Millions of people worldwide require plasma protein therapies for a variety of reasons. People with immune deficiencies, autoimmune disorders, bleeding disorders, and more rely on plasma protein therapies in order to live healthy lives. 

Now that you know what plasma protein therapies are, we hope you’ll consider making a donation in the near future. Patients are only able receive the life-sustaining treatments they need due to the generosity of plasma donors, and every donation helps! Book a plasma donation appointment at a Canadian Plasma Resources centre near you to help us help others. 

plasma donation

juin 27, 2022

Plasma is used to treat a range of medical conditions. As one of the major components of blood, plasma is a straw-coloured liquid that is derived when all other blood cells are separated from whole blood. The protein-rich portion of plasma is used to treat trauma-related injuries and various rare diseases, including Kawasaki disease. 

What is Kawasaki Disease? 

Kawasaki disease is an illness that causes inflammation in the coronary arteries, which are responsible for supplying oxygen-rich blood to the heart. It primarily affects children younger than five years of age, with 80 – 90% of Kawasaki disease patients falling into that category. 

Kawasaki disease is treatable, and most children go on to live healthy lives if they receive proper treatment. 

What are the Symptoms of Kawasaki Disease?

Signs and symptoms of Kawasaki disease include: 

  • Rash
  • Enlarged lymph nodes 
  • Red eyes 
  • Red, dry, cracked lips 
  • Red, swollen tongue 
  • Swollen, red skin on the hands and feet 
  • Abdominal pain
  • Joint pain 
  • Fever

What Causes Kawasaki Disease?

There is no determinate cause for Kawasaki disease, but it is not believed to be contagious. Since it causes swelling of the lymph nodes and a high fever, it most likely occurs due to a viral or bacterial infection.

How Is Kawasaki Disease Treated?

Kawasaki disease is usually treated via intravenous immunoglobulin (IVIG) therapy. This plasma-derived treatment is administered via an infusion, and it helps reduce the swelling and inflammation in blood vessels. IVIG therapy also decreases the risk of developing coronary aneurysms. 

IVIG therapy is most effective if it is administered within the first 10 days of developing Kawasaki disease. 

Plasma-exchange therapy is also used to treat Kawasaki disease on occasion. It replaces the plasma portion of your blood with plasma from a donor. The plasma of individuals who have Kawasaki disease contains proteins that can attack the body, so replacing this portion of the blood with healthy, donated plasma can help reduce inflammation and aid recovery.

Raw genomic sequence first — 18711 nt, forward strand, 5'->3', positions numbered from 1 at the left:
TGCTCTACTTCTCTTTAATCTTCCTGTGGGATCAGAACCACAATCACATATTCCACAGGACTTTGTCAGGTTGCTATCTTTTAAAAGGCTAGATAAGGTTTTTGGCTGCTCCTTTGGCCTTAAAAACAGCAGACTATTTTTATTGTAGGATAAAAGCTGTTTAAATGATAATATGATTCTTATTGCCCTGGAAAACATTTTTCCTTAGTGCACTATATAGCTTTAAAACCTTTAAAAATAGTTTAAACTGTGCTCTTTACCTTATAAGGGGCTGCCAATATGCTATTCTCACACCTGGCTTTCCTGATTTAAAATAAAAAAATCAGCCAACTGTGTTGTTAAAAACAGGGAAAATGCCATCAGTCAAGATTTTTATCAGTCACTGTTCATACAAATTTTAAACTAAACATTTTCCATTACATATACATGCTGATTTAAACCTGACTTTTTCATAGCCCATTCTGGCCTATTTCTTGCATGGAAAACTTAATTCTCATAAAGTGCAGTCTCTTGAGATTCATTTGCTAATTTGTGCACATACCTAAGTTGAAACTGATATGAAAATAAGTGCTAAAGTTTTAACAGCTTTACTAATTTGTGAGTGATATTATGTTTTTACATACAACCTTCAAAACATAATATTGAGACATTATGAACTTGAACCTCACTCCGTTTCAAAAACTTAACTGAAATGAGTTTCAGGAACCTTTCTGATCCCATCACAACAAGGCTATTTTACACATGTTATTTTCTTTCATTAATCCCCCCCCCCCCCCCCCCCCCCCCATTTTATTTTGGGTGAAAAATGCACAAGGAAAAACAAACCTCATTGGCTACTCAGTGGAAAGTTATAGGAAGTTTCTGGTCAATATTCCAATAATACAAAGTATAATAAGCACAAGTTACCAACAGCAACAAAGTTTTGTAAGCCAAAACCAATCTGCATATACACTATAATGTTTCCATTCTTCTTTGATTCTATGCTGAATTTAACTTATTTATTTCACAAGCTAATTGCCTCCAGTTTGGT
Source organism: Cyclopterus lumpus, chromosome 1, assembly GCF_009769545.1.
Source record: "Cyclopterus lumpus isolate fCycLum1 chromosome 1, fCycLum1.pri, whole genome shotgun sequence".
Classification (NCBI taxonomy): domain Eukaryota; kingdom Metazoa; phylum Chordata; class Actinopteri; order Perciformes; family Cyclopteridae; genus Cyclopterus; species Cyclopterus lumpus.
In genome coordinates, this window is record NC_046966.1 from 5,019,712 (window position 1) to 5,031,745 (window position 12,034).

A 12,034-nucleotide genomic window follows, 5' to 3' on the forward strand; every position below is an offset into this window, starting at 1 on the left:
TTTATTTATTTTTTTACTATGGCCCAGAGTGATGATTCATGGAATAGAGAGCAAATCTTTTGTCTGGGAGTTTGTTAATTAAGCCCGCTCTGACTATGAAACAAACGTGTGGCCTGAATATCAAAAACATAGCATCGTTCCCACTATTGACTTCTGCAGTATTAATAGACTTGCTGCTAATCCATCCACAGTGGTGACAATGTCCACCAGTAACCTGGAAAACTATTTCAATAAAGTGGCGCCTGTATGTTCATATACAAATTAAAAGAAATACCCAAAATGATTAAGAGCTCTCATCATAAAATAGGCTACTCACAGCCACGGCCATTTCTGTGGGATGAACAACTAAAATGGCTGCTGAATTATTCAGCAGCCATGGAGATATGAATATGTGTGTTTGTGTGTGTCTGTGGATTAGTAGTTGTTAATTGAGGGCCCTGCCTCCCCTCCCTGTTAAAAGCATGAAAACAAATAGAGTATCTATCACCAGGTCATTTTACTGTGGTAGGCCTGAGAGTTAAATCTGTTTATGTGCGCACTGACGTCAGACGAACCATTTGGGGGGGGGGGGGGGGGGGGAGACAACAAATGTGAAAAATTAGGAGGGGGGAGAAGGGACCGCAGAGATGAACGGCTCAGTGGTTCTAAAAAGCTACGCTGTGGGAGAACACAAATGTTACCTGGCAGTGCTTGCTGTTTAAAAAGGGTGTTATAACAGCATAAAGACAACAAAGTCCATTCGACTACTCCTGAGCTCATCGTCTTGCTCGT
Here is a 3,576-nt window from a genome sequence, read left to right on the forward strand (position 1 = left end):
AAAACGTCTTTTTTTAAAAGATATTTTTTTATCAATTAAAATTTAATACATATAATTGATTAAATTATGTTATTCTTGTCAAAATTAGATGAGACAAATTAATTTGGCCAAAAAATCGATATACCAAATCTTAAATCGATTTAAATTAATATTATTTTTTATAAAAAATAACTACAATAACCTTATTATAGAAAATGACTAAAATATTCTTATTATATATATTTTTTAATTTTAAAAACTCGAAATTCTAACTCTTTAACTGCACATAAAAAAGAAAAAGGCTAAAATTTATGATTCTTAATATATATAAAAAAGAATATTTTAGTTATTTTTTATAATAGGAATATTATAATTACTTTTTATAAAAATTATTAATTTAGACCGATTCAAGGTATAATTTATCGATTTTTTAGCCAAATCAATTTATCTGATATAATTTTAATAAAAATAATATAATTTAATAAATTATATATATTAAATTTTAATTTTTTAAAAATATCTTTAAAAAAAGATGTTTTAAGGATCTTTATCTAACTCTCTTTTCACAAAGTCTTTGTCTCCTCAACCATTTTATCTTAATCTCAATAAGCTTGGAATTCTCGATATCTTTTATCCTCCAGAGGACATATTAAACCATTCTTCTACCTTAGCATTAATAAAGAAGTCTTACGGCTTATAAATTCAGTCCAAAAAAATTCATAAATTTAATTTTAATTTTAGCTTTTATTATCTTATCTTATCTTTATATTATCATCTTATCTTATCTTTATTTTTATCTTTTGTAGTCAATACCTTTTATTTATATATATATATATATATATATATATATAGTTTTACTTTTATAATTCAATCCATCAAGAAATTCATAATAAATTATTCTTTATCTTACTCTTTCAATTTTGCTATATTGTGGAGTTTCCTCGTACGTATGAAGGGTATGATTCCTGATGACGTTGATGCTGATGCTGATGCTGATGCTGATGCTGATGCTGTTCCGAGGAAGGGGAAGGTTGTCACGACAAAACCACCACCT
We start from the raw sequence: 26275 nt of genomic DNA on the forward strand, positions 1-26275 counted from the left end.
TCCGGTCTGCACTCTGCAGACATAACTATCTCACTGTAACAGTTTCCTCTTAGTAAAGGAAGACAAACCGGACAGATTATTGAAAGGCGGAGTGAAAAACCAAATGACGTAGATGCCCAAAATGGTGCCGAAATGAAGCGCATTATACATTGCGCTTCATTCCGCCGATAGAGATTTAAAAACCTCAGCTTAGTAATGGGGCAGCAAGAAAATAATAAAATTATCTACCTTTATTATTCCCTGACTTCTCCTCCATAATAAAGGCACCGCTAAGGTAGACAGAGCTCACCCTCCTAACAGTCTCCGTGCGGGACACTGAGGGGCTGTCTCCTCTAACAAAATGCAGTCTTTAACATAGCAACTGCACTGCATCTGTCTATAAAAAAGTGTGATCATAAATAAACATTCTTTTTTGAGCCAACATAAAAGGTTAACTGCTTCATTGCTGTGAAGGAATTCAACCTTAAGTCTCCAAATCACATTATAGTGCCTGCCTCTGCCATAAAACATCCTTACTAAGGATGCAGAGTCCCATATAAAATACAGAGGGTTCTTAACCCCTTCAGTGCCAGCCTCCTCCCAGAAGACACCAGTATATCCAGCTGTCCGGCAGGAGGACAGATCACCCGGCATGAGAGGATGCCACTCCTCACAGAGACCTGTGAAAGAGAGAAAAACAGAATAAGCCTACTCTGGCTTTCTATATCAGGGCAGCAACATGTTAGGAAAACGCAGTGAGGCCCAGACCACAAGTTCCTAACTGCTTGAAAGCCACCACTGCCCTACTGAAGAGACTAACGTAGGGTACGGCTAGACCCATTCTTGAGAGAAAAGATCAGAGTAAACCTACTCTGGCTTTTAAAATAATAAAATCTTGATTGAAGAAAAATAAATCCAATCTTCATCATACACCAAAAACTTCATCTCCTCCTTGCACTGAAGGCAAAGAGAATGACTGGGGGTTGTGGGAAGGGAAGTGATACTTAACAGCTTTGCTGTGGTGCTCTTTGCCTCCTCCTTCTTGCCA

Donating plasma is the only way to ensure that children with Kawasaki disease have access to the plasma-derived treatments they need. Book a plasma donation appointment today to make a difference in a child’s life. 

plasma donation

juin 20, 2022

Now that it’s officially summer, staying hydrated is something that should be top of mind! For plasma donors, staying hydrated is especially important. Drinking water affects how your plasma is separated and the fullness of your veins. If you’re dehydrated, you may be deferred from donating plasma or put yourself at risk of not feeling well afterwards. 

Read on to learn more about the signs of dehydration you should look out for when giving plasma. 

Common Signs of Dehydration

Dehydration can occur if you don’t drink enough fluid throughout the day or if you lose more fluid than you take in. Since plasma is roughly 90% water, drinking lots of water is needed to help your body recover post-donation. 

Some signs of dehydration include:

  • Dizziness 
  • Fatigue
  • Confusion
  • Lightheadedness
  • Dry mouth, lips, or eyes
  • Less frequent urination or dark coloured urine

How to Stay Hydrated Before Donating Plasma

Health experts recommend drinking eight 8-ounce glasses of water every day. If you find it difficult to meet the daily recommended intake of water, the following tips may help with that:

Tip #1: Drink Flavoured Water

If you struggle to drink enough water because it’s not as exciting as, say, juice or soda, consider adding a sugar-free flavouring powder to your water (bonus points if it contains electrolytes). 

Tip #2: Hydrate with Coconut Water

Coconut water is a great source of hydration, as it’s loaded with vitamins like magnesium and potassium. It’s like nature’s sports drink!

Tip #3: Eat Water-Rich Fruits and Vegetables

Watermelon, cantaloupes, tomatoes, and cucumbers are all examples of fruits and vegetables that contain plenty of water. Plus, fruits and vegetables have several vitamins and minerals that are good for your overall health! 

As a plasma donor, you’ll also want to avoid drinking caffeine or alcohol for at least six hours prior to your plasma donation appointment. These substances can dehydrate your body. 

To feel your best after donating and help ensure that your donation is of the highest quality, it’s important to stay properly hydrated before, during, and after giving plasma. Now that you have the knowledge you need to stay hydrated this summer, book a plasma donation appointment today to put the tips in this blog into practice!